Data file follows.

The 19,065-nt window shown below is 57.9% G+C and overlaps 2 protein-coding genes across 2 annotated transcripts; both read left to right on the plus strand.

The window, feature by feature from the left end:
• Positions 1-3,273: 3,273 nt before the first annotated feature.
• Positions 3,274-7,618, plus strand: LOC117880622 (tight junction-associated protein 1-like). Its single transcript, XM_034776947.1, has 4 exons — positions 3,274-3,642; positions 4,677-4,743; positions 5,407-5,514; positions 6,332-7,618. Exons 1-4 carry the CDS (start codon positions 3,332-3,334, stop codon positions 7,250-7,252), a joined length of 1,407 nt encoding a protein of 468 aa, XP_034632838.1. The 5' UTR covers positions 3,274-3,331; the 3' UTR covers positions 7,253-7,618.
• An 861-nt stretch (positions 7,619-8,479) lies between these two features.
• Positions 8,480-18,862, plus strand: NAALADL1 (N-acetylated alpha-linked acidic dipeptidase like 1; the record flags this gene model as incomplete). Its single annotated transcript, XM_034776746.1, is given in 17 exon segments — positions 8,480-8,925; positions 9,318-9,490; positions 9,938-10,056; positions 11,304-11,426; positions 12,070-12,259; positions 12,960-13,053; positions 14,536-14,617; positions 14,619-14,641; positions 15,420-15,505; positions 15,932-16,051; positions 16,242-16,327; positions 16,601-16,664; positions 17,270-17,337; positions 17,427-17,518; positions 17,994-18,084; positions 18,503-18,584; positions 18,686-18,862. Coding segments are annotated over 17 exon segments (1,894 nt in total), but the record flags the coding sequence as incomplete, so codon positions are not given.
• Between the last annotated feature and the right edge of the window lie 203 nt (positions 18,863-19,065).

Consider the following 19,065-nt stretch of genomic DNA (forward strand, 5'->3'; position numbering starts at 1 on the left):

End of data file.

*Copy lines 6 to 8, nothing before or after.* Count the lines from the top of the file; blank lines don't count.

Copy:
• Positions 8,480-18,862, plus strand: NAALADL1 (N-acetylated alpha-linked acidic dipeptidase like 1; the record flags this gene model as incomplete). Its single annotated transcript, XM_034776746.1, is given in 17 exon segments — positions 8,480-8,925; positions 9,318-9,490; positions 9,938-10,056; positions 11,304-11,426; positions 12,070-12,259; positions 12,960-13,053; positions 14,536-14,617; positions 14,619-14,641; positions 15,420-15,505; positions 15,932-16,051; positions 16,242-16,327; positions 16,601-16,664; positions 17,270-17,337; positions 17,427-17,518; positions 17,994-18,084; positions 18,503-18,584; positions 18,686-18,862. Coding segments are annotated over 17 exon segments (1,894 nt in total), but the record flags the coding sequence as incomplete, so codon positions are not given.
• Between the last annotated feature and the right edge of the window lie 203 nt (positions 18,863-19,065).

Consider the following 19,065-nt stretch of genomic DNA (forward strand, 5'->3'; position numbering starts at 1 on the left):